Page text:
The fact that Britain might now suffer a Partition of its own, contains some delicious irony—especially if you’re Irish, Palestinian, Cypriot or, of course, Indian. The Indian media is covering the Scottish Partition process with a keen interest, which carries its own paradox since most of its readers have only the foggiest idea of how India was divided in the first place. Like the Scots, were Indians and (soon-to-be) Pakistanis asked in a referendum as to what they wanted? And did Nehru and Jinnah get together and sign an equivalent of the Edinburgh Agreement such as Cameron and Salmond did?
Dividing India

The last chance for a united India came in the form of the Cabinet Mission Plan, so named because it was authored by three members of the British cabinet. In the summer of 1946, the Mission proposed a three-tiered federation, with the provinces at the bottom, three mid-tier groups of provinces and then a federal government on top. The first two groups corresponded roughly to Pakistan and India, and the third group comprised united Bengal and Assam. While the Muslim League accepted this plan, the Congress rejected the grouping of provinces arguing that it would be unwieldy to work and awarded the League too much power. The Congress also feared the balkanisation of India, given how little power the Centre had.

As the Congress, League and the British quibbled over the legal minutiae of the Plan, India was hurtling into anarchy. The Raj, drained by World War II, was increasingly unwilling ‒ and unable ‒ to continue to rule. No successor(s) seemed to be in sight. This created a power vacuum ideal for engendering disorder.

In this bedlam and confusion, the final solution came from a rather unlikely figure: Vappala Pangunni Menon, a Malayali civil servant who served as the Constitutional Adviser to the Viceroy and was very close to Valabhbhai Patel (later on Patel, Mountbatten and Menon would team up to integrate the princely state with India).  Menon had devised his Partition plan sometime in 1946 and in January 1947 even discussed it with Patel, who approved of it. However, it seemed to get no traction from the British government itself.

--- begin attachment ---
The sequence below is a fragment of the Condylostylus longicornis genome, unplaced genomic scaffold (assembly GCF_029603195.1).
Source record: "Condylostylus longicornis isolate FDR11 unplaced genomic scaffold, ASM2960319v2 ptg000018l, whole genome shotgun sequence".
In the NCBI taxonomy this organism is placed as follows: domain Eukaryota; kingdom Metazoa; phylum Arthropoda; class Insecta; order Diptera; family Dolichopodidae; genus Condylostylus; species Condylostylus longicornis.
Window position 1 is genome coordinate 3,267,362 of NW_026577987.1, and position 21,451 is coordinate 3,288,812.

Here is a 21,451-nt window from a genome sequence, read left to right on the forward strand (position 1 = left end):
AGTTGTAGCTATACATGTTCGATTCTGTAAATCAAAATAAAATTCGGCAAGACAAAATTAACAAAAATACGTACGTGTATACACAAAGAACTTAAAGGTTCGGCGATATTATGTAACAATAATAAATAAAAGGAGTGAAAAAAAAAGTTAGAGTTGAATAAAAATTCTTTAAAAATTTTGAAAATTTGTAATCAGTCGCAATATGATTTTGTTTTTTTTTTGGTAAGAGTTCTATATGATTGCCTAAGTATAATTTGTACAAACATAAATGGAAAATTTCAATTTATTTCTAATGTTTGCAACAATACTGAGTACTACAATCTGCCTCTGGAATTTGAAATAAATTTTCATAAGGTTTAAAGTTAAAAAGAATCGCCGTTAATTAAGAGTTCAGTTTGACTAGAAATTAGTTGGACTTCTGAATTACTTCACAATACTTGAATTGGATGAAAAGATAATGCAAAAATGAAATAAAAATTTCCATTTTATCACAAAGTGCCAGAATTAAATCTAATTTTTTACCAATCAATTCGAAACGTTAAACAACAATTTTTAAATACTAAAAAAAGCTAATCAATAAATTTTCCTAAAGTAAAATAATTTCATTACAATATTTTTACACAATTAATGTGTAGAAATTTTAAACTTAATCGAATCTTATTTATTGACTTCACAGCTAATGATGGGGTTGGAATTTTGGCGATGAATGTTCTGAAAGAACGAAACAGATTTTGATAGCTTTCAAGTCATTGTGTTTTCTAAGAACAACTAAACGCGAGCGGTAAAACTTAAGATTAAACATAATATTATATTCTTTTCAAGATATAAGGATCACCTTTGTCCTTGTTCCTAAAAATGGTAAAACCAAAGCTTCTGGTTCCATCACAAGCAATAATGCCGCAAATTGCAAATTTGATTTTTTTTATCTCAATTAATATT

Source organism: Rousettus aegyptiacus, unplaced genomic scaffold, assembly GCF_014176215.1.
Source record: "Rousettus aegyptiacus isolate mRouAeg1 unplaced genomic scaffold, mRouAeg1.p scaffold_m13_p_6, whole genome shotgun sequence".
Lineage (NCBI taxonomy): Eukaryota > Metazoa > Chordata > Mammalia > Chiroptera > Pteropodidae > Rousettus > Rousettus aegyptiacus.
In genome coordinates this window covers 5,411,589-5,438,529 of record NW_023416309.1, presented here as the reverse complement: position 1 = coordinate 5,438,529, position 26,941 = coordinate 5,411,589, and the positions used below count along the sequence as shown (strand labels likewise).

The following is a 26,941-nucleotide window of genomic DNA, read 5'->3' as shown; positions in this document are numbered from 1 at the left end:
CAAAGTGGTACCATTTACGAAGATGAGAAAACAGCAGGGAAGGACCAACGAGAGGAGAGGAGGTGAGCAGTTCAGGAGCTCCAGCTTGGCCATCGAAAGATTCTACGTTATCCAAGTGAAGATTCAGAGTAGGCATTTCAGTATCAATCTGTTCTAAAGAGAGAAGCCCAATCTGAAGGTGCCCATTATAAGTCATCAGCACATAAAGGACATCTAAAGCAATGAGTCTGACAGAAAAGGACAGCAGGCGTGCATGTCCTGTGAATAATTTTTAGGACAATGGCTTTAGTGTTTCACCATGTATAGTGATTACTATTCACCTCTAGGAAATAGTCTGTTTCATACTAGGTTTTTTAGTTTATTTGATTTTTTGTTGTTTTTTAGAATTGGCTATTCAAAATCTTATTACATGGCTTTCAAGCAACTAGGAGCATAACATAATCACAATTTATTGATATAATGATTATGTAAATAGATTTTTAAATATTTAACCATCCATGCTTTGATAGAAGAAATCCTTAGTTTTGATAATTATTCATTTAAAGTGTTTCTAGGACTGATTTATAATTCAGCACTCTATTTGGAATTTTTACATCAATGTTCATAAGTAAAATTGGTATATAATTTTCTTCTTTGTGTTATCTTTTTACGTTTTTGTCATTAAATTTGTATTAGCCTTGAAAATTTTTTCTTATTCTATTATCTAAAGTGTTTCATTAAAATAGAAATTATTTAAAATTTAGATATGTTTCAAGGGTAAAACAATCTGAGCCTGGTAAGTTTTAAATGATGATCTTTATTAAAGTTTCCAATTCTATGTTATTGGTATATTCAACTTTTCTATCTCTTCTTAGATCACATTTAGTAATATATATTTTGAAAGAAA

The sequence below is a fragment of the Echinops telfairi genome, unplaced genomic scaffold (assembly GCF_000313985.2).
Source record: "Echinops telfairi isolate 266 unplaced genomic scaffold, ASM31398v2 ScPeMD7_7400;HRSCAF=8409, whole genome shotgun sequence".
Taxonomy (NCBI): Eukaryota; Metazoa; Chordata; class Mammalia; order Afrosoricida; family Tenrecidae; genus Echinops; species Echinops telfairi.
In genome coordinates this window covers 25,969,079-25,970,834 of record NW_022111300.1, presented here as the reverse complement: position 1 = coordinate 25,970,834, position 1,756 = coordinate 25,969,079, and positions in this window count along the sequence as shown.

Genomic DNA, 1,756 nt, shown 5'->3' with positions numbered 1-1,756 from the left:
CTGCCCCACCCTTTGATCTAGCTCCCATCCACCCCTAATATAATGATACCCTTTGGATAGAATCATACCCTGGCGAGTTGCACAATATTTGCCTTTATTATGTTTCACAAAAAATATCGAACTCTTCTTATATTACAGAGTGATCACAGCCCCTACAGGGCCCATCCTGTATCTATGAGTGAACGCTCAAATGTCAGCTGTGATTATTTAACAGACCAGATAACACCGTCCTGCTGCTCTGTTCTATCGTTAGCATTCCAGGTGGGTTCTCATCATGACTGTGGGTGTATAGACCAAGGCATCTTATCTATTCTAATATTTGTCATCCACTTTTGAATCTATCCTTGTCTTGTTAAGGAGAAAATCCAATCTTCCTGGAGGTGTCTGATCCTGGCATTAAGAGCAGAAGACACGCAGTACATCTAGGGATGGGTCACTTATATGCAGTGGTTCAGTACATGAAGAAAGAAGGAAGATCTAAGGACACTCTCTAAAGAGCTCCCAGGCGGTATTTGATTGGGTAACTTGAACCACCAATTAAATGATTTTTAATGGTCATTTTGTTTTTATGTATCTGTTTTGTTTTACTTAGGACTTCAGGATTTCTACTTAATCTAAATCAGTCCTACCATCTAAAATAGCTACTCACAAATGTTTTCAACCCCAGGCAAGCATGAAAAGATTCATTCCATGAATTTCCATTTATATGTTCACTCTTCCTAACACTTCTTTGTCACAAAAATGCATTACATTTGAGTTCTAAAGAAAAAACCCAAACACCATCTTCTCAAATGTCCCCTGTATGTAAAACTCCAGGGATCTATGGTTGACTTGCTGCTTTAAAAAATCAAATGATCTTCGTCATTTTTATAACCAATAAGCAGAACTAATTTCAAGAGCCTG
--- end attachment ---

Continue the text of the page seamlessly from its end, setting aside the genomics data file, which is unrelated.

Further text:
Shimla meeting

Things changed drastically and largely by chance as Nehru and Mountbatten met in Shimla on May 10, 1947. This was technically a social visit but given Mountbatten’s personal relationship with Nehru, he used this meeting to unofficially let Nehru know that London was planning a transfer of power directly to India’s provinces as per Prime Minster Clement Atlee’s announcement of February 20, 1947. At this, Nehru blew up, accusing Britain of plotting India’s balkanisation. Dramatically, Nehru did this by bursting into Menon’s room at 2 am.

Panicked, Mountbatten backtracked ‒ and, thinking on his feet, pushed Menon’s Partition plan as an alternative. This plan seemed acceptable to Nehru but he refused to comment till a draft was drawn up. Since Nehru was leaving Shimla the next day, Menon drafted up the plan that was to ultimately divide India in the next three hours. If Mountbatten hadn’t broken the rules and let Nehru see his plan before any other Indian leader, the history of the subcontinent might have been very different.

Mountbatten left for London on May 14 with this plan, showing it to Jinnah only at the last minute when there was nothing he could do to amend it ‒ a deliberate ploy since Jinnah was sure to reject it. He had rejected two such plans earlier. One of them was C. Rajagopalachari’s Formula, which proposed a very similar division of India. Jinnah famously derided it as a “moth-eaten” Pakistan.

Mountbatten came back triumphant from London on May 30, having secured an approval from the British Cabinet (who were so caught up in domestic politics, they really didn’t care how they got out of India, just as long as they did it immediately). Now he would have to persuade Jinnah, whom he met at 11 pm on June 2, one hour before the deadline: the plan was to be announced on June 3. Predictably, Jinnah refused to accept it. Mountbatten then played his trump card: he threatened to take over Jinnah’s role and consent to Partition on the League’s behalf. “Since you will not accept for the Muslim League,” thundered Mountbatten, “I will speak for them myself."